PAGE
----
Navigation Links
The quest for the ultimate blue cheese
Date:2/4/2011

It's the champagne of the cheese world and the gastronomic pride of the East Midlands but now blue cheeses like Stilton are literally under the microscope in a quest for the best possible quality.

Researchers at The University of Nottingham and The University of Northampton are working with a Nottinghamshire cheesemaker to examine what gives blue cheeses their distinctive taste, texture and smell.

The scientists hope to find out exactly how the microorganisms in blue cheese work which could lead to better quality, consistency and fewer defects in the manufacturing process. They are working with Stichelton Dairy on the Welbeck Estate in North Nottinghamshire which produces a classic English unpasteurised blue cheese, similar to Stilton.

Microorganisms, known in the trade as starter cultures, are added to milk in the manufacture of cheeses. But the final 'flora' of a cheese develops during ripening and contains many microorganisms not originally added in the production, known as 'secondary flora'.

Previous work at The University of Nottingham has shown that in complex cheeses like Stilton the secondary flora is different in different parts of the cheese (core, blue veins and rind) and that these organisms contribute to the flavour properties of the product.

Also, some of these organisms may actually enhance the cheese's 'blue' aroma characteristics whilst others may be undesirable as they have antifungal properties which can stop the mould growing and prevent the characteristic blue veins developing.

The research will look more closely at how secondary flora contributes to flavour development and which microflora may need controlling to allow blue veins to develop. The identification of any natural antifungal compounds may have a wide range of applications both within the food industry and outside.

Professor Christine Dodd from The University of Nottingham's Division of Food Sciences, said: "We are very pleased to receive this grant from the Food and Drink iNet for our research, which will help us to progress our understanding of the way flavours develop in these complex cheeses and the contribution that the different microflora components contribute to this".

The research project is one of five Collaborative Research and Development grants worth a total of more than 245,000 announced by the Food and Drink iNet, which co-ordinates innovation support for businesses, universities and individuals working in the food and drink sector in the East Midlands.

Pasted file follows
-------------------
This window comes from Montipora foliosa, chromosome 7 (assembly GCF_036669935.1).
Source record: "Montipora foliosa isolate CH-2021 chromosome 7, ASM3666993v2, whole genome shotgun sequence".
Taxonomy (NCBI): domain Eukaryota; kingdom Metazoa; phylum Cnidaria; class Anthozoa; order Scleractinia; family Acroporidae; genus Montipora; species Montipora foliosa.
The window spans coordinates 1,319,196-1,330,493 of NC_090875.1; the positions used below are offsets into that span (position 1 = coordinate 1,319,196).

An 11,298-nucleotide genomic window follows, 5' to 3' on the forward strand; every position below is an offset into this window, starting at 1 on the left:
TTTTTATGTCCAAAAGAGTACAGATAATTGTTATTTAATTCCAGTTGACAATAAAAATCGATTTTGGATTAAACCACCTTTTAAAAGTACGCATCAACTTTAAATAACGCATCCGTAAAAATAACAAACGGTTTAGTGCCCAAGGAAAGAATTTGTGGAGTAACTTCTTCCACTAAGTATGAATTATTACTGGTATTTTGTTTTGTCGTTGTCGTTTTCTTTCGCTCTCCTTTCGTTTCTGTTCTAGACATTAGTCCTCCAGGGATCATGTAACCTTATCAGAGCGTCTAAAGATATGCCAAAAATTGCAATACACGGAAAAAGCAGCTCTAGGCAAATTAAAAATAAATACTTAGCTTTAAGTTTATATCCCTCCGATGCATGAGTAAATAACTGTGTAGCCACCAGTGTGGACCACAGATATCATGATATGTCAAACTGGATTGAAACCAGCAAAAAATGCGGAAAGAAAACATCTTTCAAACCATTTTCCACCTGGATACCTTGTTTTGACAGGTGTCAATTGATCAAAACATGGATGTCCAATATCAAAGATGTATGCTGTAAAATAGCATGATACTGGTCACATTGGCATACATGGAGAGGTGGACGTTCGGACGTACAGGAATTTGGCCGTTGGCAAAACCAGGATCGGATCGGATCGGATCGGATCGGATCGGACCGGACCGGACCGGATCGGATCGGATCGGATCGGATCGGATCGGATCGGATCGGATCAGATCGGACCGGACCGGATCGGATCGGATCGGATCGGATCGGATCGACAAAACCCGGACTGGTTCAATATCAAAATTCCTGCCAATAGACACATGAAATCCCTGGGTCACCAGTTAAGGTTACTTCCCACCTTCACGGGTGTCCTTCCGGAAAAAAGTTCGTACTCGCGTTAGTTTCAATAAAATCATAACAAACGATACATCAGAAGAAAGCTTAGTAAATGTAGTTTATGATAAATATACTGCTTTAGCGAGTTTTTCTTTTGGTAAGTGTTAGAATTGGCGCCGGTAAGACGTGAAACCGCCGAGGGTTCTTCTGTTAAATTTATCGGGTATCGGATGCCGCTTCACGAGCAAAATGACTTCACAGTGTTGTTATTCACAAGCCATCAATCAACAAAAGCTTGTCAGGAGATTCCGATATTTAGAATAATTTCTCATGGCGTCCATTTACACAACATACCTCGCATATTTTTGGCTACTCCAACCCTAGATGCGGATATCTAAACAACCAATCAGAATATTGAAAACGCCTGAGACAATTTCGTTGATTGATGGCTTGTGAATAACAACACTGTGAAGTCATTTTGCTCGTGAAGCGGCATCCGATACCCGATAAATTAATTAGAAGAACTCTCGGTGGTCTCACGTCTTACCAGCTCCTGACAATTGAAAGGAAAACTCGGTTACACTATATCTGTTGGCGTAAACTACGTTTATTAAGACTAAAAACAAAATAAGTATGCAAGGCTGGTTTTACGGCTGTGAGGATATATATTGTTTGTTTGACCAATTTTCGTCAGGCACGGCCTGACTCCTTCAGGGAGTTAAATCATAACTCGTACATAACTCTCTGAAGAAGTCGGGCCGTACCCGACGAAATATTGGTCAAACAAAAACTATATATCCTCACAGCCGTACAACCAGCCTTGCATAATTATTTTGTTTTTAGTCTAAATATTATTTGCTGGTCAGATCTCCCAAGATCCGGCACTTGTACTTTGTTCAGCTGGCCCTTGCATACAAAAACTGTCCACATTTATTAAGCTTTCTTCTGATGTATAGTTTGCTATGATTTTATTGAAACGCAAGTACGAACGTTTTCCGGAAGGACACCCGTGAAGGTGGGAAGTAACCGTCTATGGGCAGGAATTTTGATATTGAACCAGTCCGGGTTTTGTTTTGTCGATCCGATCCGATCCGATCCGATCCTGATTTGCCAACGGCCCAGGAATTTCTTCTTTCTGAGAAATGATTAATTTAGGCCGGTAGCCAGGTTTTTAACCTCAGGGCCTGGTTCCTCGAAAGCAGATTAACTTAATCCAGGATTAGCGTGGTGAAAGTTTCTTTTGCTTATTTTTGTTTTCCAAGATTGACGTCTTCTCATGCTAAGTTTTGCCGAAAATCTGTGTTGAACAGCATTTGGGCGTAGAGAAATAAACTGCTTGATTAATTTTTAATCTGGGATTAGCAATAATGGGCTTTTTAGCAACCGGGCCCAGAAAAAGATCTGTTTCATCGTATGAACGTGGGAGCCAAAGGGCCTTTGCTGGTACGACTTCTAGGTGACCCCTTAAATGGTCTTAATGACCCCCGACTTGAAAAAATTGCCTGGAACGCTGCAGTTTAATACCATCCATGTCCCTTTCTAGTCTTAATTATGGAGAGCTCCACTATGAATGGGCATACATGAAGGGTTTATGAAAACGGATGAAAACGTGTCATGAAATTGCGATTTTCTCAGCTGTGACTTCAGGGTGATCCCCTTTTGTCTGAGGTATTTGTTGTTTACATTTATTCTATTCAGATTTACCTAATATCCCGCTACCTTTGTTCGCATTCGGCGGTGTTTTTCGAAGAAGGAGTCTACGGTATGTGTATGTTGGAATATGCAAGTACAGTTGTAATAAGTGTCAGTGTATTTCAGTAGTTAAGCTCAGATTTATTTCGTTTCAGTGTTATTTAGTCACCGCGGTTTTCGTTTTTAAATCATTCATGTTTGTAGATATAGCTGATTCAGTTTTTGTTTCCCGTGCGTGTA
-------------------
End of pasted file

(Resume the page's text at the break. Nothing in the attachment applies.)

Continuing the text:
Funded by East Midlands Development Agency (emda) and the European Regional Development Fund (ERDF), the Food and Drink iNet is one of four regional iNets that has developed an effective network to link academic and private sector expertise and knowledge with local food and drink business innovation needs.


'/>"/>

Contact: Emma Rayner
emma.rayner@nottingham.ac.uk
44-115-951-5793
University of Nottingham
Source:Eurekalert

Related biology news :

1. The Science Coalitions 10 questions for the presidential debate
2. Study of polar dinosaur migration questions whether dinosaurs were truly the first great migrators
3. Similar survival rates for Pacific salmon in Fraser, Columbia Rivers raises new questions
4. PNNL leadership in carbon sequestration featured at international conference
5. Montana State partnership receives $66.9M for carbon sequestration
6. The quest for specific anti-inflammatory treatment
7. Carnegie Mellon to unveil new sequestration plan
8. Mutant host cell protein sequesters critical HIV-1 element
9. Ocean islands fuel productivity and carbon sequestration through natural iron fertilization
10. Iowa Power Fund advances researcher’s long quest for efficient solar power
11. New models question old assumptions about how many molecules it takes to control cell division
Post Your Comments:
*Name:
*Comment:
*Email:
(Date:2/2/2016)... This BCC Research report provides a ... the recent advances in high throughput ‘omic platforms ... forward. Includes forecast through 2019. Use ... opportunities that exist in the bioinformatic market. Analyze ... well as IT and bioinformatics service providers. Analyze ...
(Date:2/1/2016)... Rising sales of consumer electronics ... intuitive gesture control market size ... consumer electronics coupled with new technological advancements to drive ... through 2020   --> ... advancements to drive global touchfree intuitive gesture control market ...
(Date:1/25/2016)... Unisys Corporation (NYSE: UIS ) today announced the implementation ... New York City , to help U.S. ... the United States using passports that are ... of the system at Dulles last year. The system will ... 2016. --> pilot testing of the system at ...
Breaking Biology News(10 mins):
(Date:2/8/2016)... 2016  Diplomat Pharmacy, Inc. (NYSE: DPLO) announced today that its new website has gone live. ... knowledge-based and mobile-friendly. Visit the new site: ... ... ... "The goal was to reimagine the website ...
(Date:2/5/2016)... -- ATCC, the premier global biological materials resource and ... life science researchers that are working to address the ... CDC website . --> CDC website ... single-stranded RNA virus of the Flaviviridae family, genus Flavivirus, ... Viruses. Zika virus is transmitted to humans primarily through ...
(Date:2/5/2016)... -- Australian-US drug discovery and development company, Novogen Limited (ASX:NRT; ... new Chairman, Mr John O,Connor , and new Deputy ... James Garner , has also been formally appointed to ... Mr Iain Ross , will resume his role on ... Garner , has also been formally appointed to the Board ...
(Date:2/4/2016)... ... February 04, 2016 , ... Shimadzu Scientific Instruments ... host live demos and poster sessions, and present on the analysis of mycotoxins ... place March 6 to 10 at the Georgia World Congress Center in Atlanta, ...
Breaking Biology Technology: